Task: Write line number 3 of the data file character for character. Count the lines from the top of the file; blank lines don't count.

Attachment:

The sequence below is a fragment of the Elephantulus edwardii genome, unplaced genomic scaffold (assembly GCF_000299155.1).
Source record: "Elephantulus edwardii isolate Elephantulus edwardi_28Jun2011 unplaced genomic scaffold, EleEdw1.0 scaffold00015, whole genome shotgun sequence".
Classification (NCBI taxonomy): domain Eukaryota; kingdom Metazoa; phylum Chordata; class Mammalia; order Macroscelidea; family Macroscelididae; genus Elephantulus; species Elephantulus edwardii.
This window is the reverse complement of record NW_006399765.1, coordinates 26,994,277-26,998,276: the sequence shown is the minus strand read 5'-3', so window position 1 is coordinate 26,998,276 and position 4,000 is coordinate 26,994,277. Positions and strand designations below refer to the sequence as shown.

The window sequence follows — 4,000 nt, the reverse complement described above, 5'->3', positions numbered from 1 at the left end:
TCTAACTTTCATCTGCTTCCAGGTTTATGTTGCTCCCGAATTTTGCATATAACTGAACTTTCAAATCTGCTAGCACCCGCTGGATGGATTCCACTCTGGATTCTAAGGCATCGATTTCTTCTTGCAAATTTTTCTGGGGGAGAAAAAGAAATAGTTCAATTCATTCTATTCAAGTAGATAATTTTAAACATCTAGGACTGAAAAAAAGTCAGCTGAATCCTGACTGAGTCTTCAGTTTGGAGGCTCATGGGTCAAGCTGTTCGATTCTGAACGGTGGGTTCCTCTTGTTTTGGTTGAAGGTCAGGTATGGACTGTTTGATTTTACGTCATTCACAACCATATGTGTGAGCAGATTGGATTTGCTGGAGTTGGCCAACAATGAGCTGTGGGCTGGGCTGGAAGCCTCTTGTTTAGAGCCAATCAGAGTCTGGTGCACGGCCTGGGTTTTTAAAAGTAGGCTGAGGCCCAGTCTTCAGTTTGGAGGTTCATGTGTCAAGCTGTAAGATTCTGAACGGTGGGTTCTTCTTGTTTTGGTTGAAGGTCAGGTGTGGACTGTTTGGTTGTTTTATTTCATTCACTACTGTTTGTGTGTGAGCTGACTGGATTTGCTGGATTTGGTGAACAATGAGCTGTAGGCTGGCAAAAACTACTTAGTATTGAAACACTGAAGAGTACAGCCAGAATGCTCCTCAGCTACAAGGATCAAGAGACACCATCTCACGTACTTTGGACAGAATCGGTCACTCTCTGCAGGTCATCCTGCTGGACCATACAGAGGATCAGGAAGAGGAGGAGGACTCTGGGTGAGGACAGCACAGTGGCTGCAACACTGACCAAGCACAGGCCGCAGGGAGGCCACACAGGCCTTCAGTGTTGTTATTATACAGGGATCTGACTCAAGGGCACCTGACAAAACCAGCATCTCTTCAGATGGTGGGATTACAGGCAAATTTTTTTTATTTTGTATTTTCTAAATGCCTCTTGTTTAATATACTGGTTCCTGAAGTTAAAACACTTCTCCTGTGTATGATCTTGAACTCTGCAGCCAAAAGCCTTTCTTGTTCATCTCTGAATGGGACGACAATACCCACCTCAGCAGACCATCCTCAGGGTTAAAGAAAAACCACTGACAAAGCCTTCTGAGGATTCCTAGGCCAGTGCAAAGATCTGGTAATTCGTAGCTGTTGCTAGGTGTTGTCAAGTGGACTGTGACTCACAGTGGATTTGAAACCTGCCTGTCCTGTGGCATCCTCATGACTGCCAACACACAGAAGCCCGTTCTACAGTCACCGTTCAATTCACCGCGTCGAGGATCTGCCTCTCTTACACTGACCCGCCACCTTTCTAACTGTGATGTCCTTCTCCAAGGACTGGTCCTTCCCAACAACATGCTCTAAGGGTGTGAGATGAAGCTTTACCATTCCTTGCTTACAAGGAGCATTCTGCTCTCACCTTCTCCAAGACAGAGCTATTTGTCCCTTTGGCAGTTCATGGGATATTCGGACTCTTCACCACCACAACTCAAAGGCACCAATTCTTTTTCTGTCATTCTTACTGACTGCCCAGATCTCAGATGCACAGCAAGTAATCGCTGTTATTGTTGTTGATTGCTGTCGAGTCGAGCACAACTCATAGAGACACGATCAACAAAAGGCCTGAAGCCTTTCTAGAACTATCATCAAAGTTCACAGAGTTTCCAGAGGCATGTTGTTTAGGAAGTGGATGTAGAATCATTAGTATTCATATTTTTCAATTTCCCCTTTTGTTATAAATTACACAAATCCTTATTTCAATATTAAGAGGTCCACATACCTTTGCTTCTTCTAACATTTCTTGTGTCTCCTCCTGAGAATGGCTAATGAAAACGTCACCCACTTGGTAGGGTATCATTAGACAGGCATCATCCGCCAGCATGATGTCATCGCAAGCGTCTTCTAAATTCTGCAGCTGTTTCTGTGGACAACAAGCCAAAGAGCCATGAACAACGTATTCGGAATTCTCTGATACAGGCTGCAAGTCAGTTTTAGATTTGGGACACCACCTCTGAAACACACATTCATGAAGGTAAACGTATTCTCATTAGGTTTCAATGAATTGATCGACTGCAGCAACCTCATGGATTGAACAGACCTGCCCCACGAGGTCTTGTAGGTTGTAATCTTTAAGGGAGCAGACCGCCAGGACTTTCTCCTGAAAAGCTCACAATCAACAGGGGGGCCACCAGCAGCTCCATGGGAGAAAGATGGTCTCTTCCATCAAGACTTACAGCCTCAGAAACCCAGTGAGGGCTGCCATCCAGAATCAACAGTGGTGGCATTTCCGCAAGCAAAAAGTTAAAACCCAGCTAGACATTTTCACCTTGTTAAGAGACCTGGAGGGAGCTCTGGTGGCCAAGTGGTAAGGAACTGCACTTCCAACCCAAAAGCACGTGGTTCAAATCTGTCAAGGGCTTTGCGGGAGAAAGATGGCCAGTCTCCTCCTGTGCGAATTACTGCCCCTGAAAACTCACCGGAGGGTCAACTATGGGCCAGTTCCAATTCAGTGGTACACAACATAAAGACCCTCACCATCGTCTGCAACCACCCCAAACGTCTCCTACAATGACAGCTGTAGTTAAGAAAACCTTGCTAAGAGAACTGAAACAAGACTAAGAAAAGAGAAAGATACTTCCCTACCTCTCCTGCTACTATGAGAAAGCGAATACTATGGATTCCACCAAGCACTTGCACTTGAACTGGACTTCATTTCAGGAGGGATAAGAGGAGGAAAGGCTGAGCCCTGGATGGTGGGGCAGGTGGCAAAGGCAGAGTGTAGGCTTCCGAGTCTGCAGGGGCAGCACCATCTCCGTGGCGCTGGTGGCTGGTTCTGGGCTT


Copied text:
Classification (NCBI taxonomy): domain Eukaryota; kingdom Metazoa; phylum Chordata; class Mammalia; order Macroscelidea; family Macroscelididae; genus Elephantulus; species Elephantulus edwardii.